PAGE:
WikiLeaks Leaking Cash After Snowden-Inspired Surge Slows

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Supporters of Wikileaks founder Julian Assange wait for him to speak at the Ecuadorian Embassy on December 20, 2012 in London. Close

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Photographer: Peter Macdiarmid/Getty Images

Supporters of Wikileaks founder Julian Assange wait for him to speak at the Ecuadorian Embassy on December 20, 2012 in London.

WikiLeaks is leaking cash.

Donations to the European anti-secrecy website initially surged after it offered financial support for Edward Snowden, the former U.S. National Security Agency contractor who revealed secrets about American surveillance, the group’s sponsor says. Contributions since have slid, according to the Hamburg-based Wau Holland Foundation, main collector of funds for WikiLeaks.

Donations surged to 1,000 euros ($1,285) a day after Snowden stepped forward as the source of June newspaper reports about U.S. telephone and Internet surveillance, according to Bernd Fix, a spokesman for Wau Holland. Daily contributions have since dropped to about 100 euros ($128.50), or about three times the rate before Snowden’s emergence, a level that is unlikely to put WikiLeaks in the black again after two years of deficits, Fix said in an e-mail.

The group has dramatically cut expenses as contributions have dropped off, Kristinn Hrafnsson, a spokesman for WikiLeaks, said by telephone from Reykjavik. He said the organization should be able to survive at a lower level of activity.

“I’m fairly optimistic we’ll be able to raise enough funds to continue our work,” he said. “We have adapted to the situation and will carry on.”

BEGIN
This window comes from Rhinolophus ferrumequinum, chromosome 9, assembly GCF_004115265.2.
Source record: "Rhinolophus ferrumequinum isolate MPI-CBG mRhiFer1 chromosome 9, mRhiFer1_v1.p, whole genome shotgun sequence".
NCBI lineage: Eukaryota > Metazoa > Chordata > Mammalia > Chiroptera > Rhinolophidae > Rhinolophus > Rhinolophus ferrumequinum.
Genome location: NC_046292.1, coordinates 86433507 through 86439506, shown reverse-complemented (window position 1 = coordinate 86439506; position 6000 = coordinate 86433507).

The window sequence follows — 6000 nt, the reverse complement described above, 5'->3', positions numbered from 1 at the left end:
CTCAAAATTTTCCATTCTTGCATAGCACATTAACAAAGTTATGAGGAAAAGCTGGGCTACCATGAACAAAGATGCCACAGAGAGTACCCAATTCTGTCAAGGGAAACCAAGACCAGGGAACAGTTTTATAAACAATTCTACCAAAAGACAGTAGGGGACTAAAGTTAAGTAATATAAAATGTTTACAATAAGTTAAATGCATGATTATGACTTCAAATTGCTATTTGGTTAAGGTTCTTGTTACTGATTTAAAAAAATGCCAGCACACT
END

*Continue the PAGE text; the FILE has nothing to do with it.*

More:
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WikiLeaks has been struggling with financing and relevance as founder Julian Assange is holed up at the Ecuadorian embassy in London to avoid extradition to Sweden. Close

WikiLeaks has been struggling with financing and relevance as founder Julian Assange is... Read More

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Photographer: Leon Neal/AFP via Getty Images

WikiLeaks has been struggling with financing and relevance as founder Julian Assange is holed up at the Ecuadorian embassy in London to avoid extradition to Sweden.

The group, which published diplomatic and military documents obtained by U.S. Army Pfc. Bradley Manning in 2010, thrust itself into the news again this year by offering legal and logistical help for Snowden. It put a chartered airplane on stand-by after Snowden, who had worked as a government contractor in Hawaii, surfaced in Hong Kong following newspaper reports of material he later acknowledged providing about surveillance.

Plane Arranged

Olafur Vignir Sigurvinsson, an Iceland-based WikiLeaks representative who arranged the plane for Snowden, said by phone this week that the charter was made possible through outside funds from “friends,” though Snowden eventually made it to Moscow on a regular OAO Aeroflot flight. WikiLeaks “did have a hand in financing” the flight to Moscow, said Hrafnsson, declining to specify the cost.

Sigurvinsson said there are “currently” no plans to fly Snowden from the international transit area of Moscow’s airport, where he is seeking asylum in other countries. The U.S. has accused Snowden of espionage and theft and revoked his passport.

WikiLeaks said yesterday on Twitter that Snowden had not “formally” accepted asylum in Venezuela, disputing earlier reports. The group said “states concerned will make the announcement if and when the appropriate time comes. The announcement will then be confirmed by us.” WikiLeaks has 1.9 million followers on Twitter.

Assange At Bay

WikiLeaks has been struggling with financing and relevance as founder Julian Assange is holed up at the Ecuadorian embassy in London to avoid extradition to Sweden. The group also lost more than $50 million of potential donations after Visa Europe, MasterCard Inc. (MA) and American Express Co. (AXP) stopped payments to the WikiLeaks in 2010, according to Assange.